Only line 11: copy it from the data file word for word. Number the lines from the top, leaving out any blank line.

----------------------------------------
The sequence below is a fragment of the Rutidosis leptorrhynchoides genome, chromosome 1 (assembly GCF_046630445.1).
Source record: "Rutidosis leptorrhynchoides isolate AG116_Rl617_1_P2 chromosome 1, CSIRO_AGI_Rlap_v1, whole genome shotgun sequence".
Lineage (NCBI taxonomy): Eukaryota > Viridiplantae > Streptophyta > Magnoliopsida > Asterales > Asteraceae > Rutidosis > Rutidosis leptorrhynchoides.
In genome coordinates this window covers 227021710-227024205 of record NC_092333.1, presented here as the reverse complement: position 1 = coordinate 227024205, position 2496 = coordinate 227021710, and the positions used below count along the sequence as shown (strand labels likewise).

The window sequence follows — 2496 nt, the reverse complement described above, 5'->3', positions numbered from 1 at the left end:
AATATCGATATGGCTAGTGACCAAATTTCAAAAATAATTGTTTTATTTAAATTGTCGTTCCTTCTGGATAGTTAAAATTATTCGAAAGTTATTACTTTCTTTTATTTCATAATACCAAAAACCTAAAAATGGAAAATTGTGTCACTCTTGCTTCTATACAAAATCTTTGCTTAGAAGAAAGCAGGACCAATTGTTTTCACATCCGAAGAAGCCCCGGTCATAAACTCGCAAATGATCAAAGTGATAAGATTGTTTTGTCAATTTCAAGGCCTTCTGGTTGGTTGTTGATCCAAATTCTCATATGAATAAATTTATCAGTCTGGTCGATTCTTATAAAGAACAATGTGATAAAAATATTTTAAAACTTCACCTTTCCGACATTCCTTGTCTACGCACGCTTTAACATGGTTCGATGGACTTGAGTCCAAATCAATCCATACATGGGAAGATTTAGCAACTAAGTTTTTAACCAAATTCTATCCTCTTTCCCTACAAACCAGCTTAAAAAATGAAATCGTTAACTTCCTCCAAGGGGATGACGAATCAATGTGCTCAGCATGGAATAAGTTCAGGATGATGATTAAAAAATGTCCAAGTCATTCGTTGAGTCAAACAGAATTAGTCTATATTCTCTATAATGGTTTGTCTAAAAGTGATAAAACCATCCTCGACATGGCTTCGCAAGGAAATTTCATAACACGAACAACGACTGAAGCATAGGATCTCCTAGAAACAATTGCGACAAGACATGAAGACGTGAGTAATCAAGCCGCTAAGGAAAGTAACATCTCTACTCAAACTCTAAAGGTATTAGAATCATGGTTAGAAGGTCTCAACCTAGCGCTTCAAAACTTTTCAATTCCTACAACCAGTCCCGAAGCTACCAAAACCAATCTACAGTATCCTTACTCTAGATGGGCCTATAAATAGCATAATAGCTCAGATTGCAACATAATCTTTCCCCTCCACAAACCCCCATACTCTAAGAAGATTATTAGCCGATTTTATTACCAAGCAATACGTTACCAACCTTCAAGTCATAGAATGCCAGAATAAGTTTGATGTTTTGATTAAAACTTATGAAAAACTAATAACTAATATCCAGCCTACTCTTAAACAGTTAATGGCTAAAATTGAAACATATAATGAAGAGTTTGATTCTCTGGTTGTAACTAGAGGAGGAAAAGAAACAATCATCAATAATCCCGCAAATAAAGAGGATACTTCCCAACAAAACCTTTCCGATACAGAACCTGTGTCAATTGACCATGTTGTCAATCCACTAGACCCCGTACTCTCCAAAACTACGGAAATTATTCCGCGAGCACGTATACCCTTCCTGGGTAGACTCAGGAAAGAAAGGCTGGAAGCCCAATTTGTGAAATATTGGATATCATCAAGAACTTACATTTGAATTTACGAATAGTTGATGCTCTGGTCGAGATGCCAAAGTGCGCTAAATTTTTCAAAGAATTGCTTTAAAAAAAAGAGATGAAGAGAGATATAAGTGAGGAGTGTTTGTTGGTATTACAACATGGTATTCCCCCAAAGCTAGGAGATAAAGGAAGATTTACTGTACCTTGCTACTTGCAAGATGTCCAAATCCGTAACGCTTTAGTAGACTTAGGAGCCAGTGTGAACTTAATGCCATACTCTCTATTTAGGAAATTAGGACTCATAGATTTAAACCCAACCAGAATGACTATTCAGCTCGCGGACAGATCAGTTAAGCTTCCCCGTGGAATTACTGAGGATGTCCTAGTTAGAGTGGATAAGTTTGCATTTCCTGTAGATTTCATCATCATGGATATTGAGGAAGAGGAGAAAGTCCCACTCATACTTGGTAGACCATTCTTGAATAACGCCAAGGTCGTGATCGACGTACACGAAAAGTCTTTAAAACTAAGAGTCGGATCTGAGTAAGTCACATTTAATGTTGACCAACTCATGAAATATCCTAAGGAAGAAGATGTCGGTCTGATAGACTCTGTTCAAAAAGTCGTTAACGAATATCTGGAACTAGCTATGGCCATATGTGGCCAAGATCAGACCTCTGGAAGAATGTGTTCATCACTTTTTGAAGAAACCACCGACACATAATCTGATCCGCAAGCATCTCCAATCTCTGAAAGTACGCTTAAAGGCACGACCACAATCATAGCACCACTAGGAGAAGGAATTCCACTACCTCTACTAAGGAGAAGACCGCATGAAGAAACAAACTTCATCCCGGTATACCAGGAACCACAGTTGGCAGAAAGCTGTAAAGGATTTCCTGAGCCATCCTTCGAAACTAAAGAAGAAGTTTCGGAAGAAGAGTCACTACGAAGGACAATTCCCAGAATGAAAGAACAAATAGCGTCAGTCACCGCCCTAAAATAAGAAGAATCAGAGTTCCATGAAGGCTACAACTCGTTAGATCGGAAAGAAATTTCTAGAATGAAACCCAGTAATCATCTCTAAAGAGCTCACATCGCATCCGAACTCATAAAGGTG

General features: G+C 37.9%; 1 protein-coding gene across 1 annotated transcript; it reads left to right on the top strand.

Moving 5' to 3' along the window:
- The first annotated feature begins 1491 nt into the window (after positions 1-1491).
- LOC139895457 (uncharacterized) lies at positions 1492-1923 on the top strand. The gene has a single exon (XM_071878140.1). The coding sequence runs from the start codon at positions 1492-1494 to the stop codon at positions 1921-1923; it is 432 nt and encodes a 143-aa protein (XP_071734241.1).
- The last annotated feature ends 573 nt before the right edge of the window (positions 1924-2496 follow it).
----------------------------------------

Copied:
- The last annotated feature ends 573 nt before the right edge of the window (positions 1924-2496 follow it).